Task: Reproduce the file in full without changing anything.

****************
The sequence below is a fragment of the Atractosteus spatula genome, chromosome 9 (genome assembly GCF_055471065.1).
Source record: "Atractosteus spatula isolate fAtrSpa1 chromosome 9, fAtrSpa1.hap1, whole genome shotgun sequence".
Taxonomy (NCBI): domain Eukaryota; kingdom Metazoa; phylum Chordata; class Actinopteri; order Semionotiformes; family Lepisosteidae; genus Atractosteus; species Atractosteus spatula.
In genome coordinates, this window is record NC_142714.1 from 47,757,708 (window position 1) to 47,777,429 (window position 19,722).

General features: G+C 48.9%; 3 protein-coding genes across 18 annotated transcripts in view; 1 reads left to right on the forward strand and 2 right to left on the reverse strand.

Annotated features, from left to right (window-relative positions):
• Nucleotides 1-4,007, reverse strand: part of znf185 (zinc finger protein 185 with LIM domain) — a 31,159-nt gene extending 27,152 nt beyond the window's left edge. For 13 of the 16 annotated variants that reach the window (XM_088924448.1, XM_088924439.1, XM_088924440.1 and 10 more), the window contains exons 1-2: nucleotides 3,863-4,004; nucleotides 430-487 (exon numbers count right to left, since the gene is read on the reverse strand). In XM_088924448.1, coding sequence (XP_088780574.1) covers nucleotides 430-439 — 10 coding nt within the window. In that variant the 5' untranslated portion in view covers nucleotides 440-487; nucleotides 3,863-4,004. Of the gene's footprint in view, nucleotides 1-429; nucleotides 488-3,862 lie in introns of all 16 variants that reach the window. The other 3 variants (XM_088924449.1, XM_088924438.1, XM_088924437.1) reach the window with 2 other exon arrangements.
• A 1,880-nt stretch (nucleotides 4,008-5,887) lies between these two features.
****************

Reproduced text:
The sequence below is a fragment of the Atractosteus spatula genome, chromosome 9 (genome assembly GCF_055471065.1).
Source record: "Atractosteus spatula isolate fAtrSpa1 chromosome 9, fAtrSpa1.hap1, whole genome shotgun sequence".
Taxonomy (NCBI): domain Eukaryota; kingdom Metazoa; phylum Chordata; class Actinopteri; order Semionotiformes; family Lepisosteidae; genus Atractosteus; species Atractosteus spatula.
In genome coordinates, this window is record NC_142714.1 from 47,757,708 (window position 1) to 47,777,429 (window position 19,722).

General features: G+C 48.9%; 3 protein-coding genes across 18 annotated transcripts in view; 1 reads left to right on the forward strand and 2 right to left on the reverse strand.

Annotated features, from left to right (window-relative positions):
• Nucleotides 1-4,007, reverse strand: part of znf185 (zinc finger protein 185 with LIM domain) — a 31,159-nt gene extending 27,152 nt beyond the window's left edge. For 13 of the 16 annotated variants that reach the window (XM_088924448.1, XM_088924439.1, XM_088924440.1 and 10 more), the window contains exons 1-2: nucleotides 3,863-4,004; nucleotides 430-487 (exon numbers count right to left, since the gene is read on the reverse strand). In XM_088924448.1, coding sequence (XP_088780574.1) covers nucleotides 430-439 — 10 coding nt within the window. In that variant the 5' untranslated portion in view covers nucleotides 440-487; nucleotides 3,863-4,004. Of the gene's footprint in view, nucleotides 1-429; nucleotides 488-3,862 lie in introns of all 16 variants that reach the window. The other 3 variants (XM_088924449.1, XM_088924438.1, XM_088924437.1) reach the window with 2 other exon arrangements.
• A 1,880-nt stretch (nucleotides 4,008-5,887) lies between these two features.